The included studies were conducted in Bagmati province (Kathmandu and its periphery, n = 8), Gandaki province (Kaski, n = 4), province 1 (Sunsari, n = 2), and Sudurpaschim province (Achham, n = 1). The numbers of studies conducted in hospital (n = 8) and community (n = 7) settings were nearly equal. All the community-based studies included participants from the peri-urban (n = 3) and urban (n = 3) areas. Only a study conducted in Acham (hospital and community-based) included participants from a rural area (50). More than half of the studies were completed in 2015 or later. Ten studies assessed the barriers and enablers of hypertension treatment and control (32, 46, 47, 5359). Of these, three studies applied qualitative methods (32, 54, 55), six used quantitative methods (46, 47, 53, 5759), and one was conducted using mixed methods (56). The majority of these studies investigated hypertension treatment as an outcome of interest (Supplementary Table 6). Three studies also discussed adherence to antihypertensive medications (47, 57, 58). Most studies collected data from hypertensive participants, except one study that interviewed community health workers to explore the barriers and enablers in utilising health care among the patients (55).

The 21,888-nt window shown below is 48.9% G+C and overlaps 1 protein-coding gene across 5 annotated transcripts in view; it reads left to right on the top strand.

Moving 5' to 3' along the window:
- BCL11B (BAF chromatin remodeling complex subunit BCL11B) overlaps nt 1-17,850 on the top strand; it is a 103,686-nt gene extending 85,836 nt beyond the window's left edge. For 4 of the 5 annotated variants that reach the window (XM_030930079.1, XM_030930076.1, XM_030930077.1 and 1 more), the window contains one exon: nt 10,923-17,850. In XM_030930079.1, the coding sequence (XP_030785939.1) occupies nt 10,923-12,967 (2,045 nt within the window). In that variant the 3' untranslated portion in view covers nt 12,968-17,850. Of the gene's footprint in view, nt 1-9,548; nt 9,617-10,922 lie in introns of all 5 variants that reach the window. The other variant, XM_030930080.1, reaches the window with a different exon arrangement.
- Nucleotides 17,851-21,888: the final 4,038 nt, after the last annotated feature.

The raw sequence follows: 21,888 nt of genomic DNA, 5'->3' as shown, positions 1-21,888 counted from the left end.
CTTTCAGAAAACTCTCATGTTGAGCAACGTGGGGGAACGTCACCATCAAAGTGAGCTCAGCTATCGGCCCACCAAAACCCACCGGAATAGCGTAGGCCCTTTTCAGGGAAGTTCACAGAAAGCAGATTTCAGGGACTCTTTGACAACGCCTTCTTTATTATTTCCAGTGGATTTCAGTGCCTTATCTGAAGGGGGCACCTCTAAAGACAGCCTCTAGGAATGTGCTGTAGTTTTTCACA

Five of the included studies that assessed the effectiveness of hypertension treatment and control strategies (4852) were prospective comparative studies (n = 1) (52), randomised trials (n = 2) (49, 51), and uncontrolled before and after studies (n = 2) (48, 50). Four out of these five studies reported systolic and diastolic blood pressure as outcome measures (48, 49, 51, 52). The studies tested the effectiveness of health education (4852) and combined, antihypertensive medication, and yoga (51) interventions (Supplementary Table 7).

The total number of participants in the included studies was 3,279, with the individual sample sizes ranging from n = 13 to n = 1,638. Only three studies applied multivariable analysis and reported adjusted effect sizes (49, 57, 58). Most of the qualitative and mixed methods studies (three out of four) applied a thematic analysis. Three studies (32, 49, 50) reported non-response rates, and they ranged between 9 and 27.8%.

Study Quality

In quality assessment, all studies received three or more stars, suggesting they were of fair or good methodological quality (Supplementary Table 4). Only three out of 11 quantitative studies (49, 57, 58) adjusted for confounding.

Barriers and Enablers of Hypertension Treatment and Control

Barriers to Hypertension Treatment and Control

We identified several barriers to hypertension treatment and control discussed in both qualitative and quantitative studies. They are tabulated separately in Supplementary Tables 8, 9. We categorised all the barriers into three major domains: health system-related barriers, provider-related barriers, and patient-related barriers (Table 1).


Table 1. Barriers to hypertension treatment and control in Nepal.

Health System-Related Barriers

The unaffordability of health services and medicines (32, 57, 59) and lack of human resources, diagnostic tools and medicines (55, 59) were the most often cited health system barriers.

Provider-Related Barriers